The importance of teaching the narrative of the Bible
I recently came across a Key Stage 3 RE textbook about the Bible, which is popular in the independent sector. The opening two pages offered an informative, useful overview of the creation story in Genesis 1. However, my optimism about the book began to diminish as I turned the page to find a double page spread on fossil fuels, over-fishing and environmental pressure groups – the rationale being that it provided an ‘application’ of the creation story.
This approach of alternating a double page about a Bible story with a double page on a contemporary issue continued throughout the book. The biblical account of the Fall of Humanity was followed by an article from a local newspaper about vandalism. The Ten Commandments led into a study of prisons, capital punishment and human rights. The story of King David sleeping with Bathsheba and murdering her husband Uriah preceded modern abuses of power such as Robert Maxwell’s embezzlement of company money and Harold Shipman’s murders. The Israelites worship of idols was simply followed by a full-page photo of David and Victoria Beckham with the accompanying title, ‘Why are we fascinated by celebrities?’
Using Bible stories as a departure point for exploring a vaguely linked modern social issue disrupts any sense of biblical narrative and misrepresents both the Bible, by presenting it as merely an ethical handbook for modern day living, and also Christians as those who simply cherry pick Bible passages, in order to find answers to complex moral questions. Furthermore, by making a religious story or idea the route into a moral issue, or lens through which a moral issue is looked at, there is a danger that pupils are subtly directed towards specific attitudes, values or ideas about it. This use of religion as part of a character formation agenda understandably leaves RE vulnerable to serious criticisms.
Underlying this approach, there also seems to be a simplistic and damaging conflation of relevance with both that which is modern, and also that which pupils already know and experience. Yet, if the same pupils can learn about forces in Physics, compounds in chemistry, river processes in Geography and the feudal system in History without lengthy detours to supposedly more engaging modern issues, do they really need such an approach in order to engage with something as provocative as religion?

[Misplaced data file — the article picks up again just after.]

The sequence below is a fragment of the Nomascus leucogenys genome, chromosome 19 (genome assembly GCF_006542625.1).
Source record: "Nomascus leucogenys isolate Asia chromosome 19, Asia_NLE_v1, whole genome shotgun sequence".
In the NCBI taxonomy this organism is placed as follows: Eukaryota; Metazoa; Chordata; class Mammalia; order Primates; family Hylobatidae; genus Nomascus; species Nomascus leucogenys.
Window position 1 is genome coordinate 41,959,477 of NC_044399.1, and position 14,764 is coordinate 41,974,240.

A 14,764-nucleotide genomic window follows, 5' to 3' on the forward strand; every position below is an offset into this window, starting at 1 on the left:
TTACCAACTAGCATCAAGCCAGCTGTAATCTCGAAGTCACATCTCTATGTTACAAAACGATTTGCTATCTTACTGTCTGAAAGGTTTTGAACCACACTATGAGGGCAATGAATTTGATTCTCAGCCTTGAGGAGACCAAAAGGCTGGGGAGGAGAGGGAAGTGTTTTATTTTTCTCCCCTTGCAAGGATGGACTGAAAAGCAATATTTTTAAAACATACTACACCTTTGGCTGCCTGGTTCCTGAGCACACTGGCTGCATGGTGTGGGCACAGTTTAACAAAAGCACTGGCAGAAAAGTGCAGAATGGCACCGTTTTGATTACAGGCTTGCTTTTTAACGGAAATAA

When studying the Old Testament at Key Stage 3, pupils should explore the characters, events and narrative and build a cumulative understanding of recurring concepts like covenant, sacrifice, sin, faith and the nature of God and humanity. They should consider the historical, social and religious context in which the texts were written and understood, and how understandings of them have been challenged, critiqued and changed through history.
This is not to say that a well-judged analogy or contemporary reference isn’t a valuable teaching tool in helping to build a bridge between a pupil’s experience and new, unfamiliar ideas. However, this is different to building a bridge from religion to a tenuously related modern issue, thereby limiting the time spent studying religious material, and potential depth of engagement with it. In this second approach, the focus on modern issues seems a sort of apology for the subject matter, leading to poor pupil perception of the subject’s relative rigour and value.
The study of religion is relevant to young people because it broadens the horizons of their knowledge through access to a rich landscape of unfamiliar, challenging ideas. It is relevant because knowledge of religion is necessary in order to understand our history, culture and language. It is relevant because religion remains a powerful force in the modern world. It is relevant because it helps us to understand the lives of human beings, the majority of whom are religious.
RE teachers are fortunate; what more provocative, timeless and truly relevant subject matter we could be given to teach about than religion, I do not know. We need intelligent and creative thinking about how to teach young people about it, not to teach them about something else instead. It is at the peril of the subject and of young people’s ability to make sense of the world they inhabit, that we disregard this very thing that makes RE both distinctive and valuable.